ALTHOUGH media houses whom the Minister of Media, Information and Broadcasting Services Jonathan Moyo has engaged over the past few weeks have been ‘sweetened and softened’ by his apparent extending of the proverbial olive branch, media non-governmental organisations want more than just tours of publishing houses before they can be won over.
The past 14 years have seen the media of Zimbabwe polarised along political lines, with some members of the journalistic profession accused of acting like activists.
The bridge between the State-owned and the privately-owned media widened over the years as political tensions in the country worsened.
Following the first real challenge to the revolutionary party at the turn of the millennium (1999-2000) by the founding of the opposition party, Movement for Democratic Change, the ruling ZANU-PF on a quest to tighten its grip on power evoked, and in some instances introduced, legislation which sought to muzzle journalists from the independent press and, as some say, criminalise the media profession.
During Moyo’s tenure as minister between 2000 and 2004, he presided over the closure of a number of private media houses including the Daily News.
From then to even just before the harmonised elections on July 31, Moyo had been on a collision course with the private media. Many a times, over the past few years, he had gone on the offensive letting loose some vituperative diatribes against some members of the private media.
Following his return to the ministry last month, Moyo who immediately convened an all stakeholders’ meeting, has been extending the olive branch to the private media. He has sought to engage them collectively and individually, even including them on his tours of media houses.
During his tours of media houses, Moyo has spoken of the importance of engagement and promised to bridge the gap between government and the private media as part of efforts to de-polarise and develop the media.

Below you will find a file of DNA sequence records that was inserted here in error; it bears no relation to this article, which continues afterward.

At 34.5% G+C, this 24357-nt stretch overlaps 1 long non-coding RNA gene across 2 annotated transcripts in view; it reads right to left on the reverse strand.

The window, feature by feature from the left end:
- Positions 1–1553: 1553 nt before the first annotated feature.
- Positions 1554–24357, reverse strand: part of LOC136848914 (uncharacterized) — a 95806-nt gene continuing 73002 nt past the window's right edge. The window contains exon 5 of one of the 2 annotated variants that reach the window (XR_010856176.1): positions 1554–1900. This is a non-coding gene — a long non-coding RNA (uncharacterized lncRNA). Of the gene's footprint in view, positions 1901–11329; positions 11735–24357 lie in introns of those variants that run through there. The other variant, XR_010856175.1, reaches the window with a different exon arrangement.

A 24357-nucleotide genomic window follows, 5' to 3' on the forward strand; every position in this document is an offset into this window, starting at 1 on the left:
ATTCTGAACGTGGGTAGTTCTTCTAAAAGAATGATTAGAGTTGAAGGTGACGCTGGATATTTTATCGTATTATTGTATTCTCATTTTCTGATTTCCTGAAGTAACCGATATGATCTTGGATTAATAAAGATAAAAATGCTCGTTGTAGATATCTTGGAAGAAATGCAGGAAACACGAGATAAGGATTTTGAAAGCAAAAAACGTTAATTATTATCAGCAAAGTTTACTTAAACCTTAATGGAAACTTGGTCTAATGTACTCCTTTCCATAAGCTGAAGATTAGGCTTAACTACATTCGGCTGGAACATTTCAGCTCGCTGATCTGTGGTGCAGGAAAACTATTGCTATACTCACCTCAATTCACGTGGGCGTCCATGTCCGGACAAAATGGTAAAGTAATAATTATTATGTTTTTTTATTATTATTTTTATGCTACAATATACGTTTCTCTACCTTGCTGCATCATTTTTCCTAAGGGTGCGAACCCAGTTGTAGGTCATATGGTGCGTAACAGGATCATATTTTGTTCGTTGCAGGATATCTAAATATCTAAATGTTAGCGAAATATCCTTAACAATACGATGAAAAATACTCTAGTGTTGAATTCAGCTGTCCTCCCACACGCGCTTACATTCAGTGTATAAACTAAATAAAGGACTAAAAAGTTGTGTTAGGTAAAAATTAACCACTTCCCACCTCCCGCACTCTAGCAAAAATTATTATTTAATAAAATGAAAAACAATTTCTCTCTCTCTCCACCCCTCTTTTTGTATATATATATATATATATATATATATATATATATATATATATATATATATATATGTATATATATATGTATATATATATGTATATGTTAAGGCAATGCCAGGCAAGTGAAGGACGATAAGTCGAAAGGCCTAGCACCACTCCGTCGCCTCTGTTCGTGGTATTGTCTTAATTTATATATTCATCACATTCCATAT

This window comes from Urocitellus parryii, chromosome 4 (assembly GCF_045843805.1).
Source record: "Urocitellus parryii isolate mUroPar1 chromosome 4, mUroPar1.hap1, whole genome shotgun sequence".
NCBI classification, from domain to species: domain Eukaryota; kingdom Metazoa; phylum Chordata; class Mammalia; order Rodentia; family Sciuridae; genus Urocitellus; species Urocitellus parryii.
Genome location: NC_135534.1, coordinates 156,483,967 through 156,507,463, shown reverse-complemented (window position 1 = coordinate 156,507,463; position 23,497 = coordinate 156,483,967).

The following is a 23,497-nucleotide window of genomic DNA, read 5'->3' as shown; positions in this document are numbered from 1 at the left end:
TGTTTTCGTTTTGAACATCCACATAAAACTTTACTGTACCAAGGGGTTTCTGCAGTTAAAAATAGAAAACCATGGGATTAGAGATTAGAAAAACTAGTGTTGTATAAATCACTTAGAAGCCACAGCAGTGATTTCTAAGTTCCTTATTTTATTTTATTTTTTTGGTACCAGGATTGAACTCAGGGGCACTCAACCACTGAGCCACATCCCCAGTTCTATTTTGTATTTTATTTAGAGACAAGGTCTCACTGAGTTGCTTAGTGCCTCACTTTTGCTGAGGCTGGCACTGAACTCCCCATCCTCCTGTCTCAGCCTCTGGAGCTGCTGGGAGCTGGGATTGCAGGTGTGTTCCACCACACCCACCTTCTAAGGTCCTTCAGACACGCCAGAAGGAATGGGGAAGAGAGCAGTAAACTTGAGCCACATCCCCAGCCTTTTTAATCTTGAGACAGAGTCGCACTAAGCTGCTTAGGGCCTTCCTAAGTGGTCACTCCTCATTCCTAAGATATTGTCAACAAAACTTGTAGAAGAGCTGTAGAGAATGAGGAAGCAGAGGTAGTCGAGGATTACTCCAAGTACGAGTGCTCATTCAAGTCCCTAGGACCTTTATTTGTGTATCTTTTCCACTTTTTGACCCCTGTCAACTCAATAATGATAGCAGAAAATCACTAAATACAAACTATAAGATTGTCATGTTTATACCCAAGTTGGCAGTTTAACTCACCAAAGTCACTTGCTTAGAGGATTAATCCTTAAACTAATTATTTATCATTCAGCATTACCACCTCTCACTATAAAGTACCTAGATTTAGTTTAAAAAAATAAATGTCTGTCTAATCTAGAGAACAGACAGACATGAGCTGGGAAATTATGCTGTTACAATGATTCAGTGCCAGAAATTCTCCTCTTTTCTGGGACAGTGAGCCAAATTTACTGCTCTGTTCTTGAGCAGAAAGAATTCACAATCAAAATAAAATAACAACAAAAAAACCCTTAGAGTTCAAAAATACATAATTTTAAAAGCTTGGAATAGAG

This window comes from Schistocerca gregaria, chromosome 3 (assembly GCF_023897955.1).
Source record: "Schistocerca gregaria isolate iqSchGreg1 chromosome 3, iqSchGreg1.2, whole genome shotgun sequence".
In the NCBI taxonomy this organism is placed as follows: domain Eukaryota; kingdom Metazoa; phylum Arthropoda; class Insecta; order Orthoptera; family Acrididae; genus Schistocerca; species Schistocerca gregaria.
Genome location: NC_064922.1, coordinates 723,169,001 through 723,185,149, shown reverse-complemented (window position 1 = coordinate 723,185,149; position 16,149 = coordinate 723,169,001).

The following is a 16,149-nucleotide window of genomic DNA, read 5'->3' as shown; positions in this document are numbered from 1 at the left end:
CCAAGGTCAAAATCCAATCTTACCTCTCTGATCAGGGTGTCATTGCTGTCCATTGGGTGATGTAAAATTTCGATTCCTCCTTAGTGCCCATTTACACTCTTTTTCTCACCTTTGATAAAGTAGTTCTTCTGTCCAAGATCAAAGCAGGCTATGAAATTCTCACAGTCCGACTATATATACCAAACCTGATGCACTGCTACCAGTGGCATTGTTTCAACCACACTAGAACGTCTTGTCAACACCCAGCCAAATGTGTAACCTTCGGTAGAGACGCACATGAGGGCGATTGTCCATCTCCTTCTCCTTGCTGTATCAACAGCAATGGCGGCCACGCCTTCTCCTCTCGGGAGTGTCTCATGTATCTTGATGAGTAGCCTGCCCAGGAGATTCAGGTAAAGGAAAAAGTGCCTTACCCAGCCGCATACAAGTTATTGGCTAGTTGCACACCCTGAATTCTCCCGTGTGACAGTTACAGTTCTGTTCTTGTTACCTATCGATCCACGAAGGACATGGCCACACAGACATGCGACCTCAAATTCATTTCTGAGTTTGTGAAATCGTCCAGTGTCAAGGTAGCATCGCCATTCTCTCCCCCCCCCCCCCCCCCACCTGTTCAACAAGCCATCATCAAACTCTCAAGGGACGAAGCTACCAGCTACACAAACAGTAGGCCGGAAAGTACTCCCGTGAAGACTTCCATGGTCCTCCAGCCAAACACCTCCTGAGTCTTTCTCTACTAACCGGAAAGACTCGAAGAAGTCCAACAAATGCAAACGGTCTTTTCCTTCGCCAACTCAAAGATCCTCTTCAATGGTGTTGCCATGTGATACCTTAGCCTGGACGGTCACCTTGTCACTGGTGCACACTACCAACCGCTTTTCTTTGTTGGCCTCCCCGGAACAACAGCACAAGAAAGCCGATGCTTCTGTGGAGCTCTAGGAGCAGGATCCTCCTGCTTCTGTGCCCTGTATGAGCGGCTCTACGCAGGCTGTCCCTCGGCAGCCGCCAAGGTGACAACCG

While media houses have cosied up to Moyo, civic media organisations say they need to see more before they can be convinced.
“The consultation, engagement and depolarisation which Moyo has been speaking of since returning to the ministry are good values. I just hope he is genuine. I hope he is doing it in good faith,” said Patience Zirima, coordinator for the Media Alliance of Zimbabwe (MAZ). MAZ is a coalition of several media organisations united in defence of free expression. The coalition which has for years been advocating for media reform.
Zirima said Moyo’s turn around gesture is somewhat difficult to fathom.
“It’s hard to think that just a few years ago —and even just before elections — he had a different stance. We are, however, pleased with this development. It is good because we need a change in the media. We need government intervention to allow for more players in the media. We need more broadcasters, we need diversity, among other things.”
Zirima also expressed hope that the processes would be transparent and above board when the ministry issues out more broadcasting licenses, a development which Moyo has said is coming soon.
Like Zirima, Nyasha Nyakunu, currently acting national director of the Media Institute of Southern Africa (MISA) Zimbabwe chapter, said his organisation welcomed the change in approach but hoped that more would come from the minister’s overtures.
“The minister’s overtures are most welcome and we hope that they will have a cascading effect of depolarising the media. We also hope that he will meet with us so we can raise our issues with him. We would like him to meet with us either separately as MISA, ZUJ (Zimbabwe Union of Journalists) etc or collectively under the MAZ umbrella, ” Nyakunu said.
He said his organisation and partners’ submissions to the minister would include the call for an environment conducive to a free and diverse media.
“We would also like to see a re-alignment of media laws with the new Constitution in terms of the provision of access to information and media freedom. This is part of our submissions to the minister when we meet him. His overtures should not just end with the publishing houses,” Nyakunu said.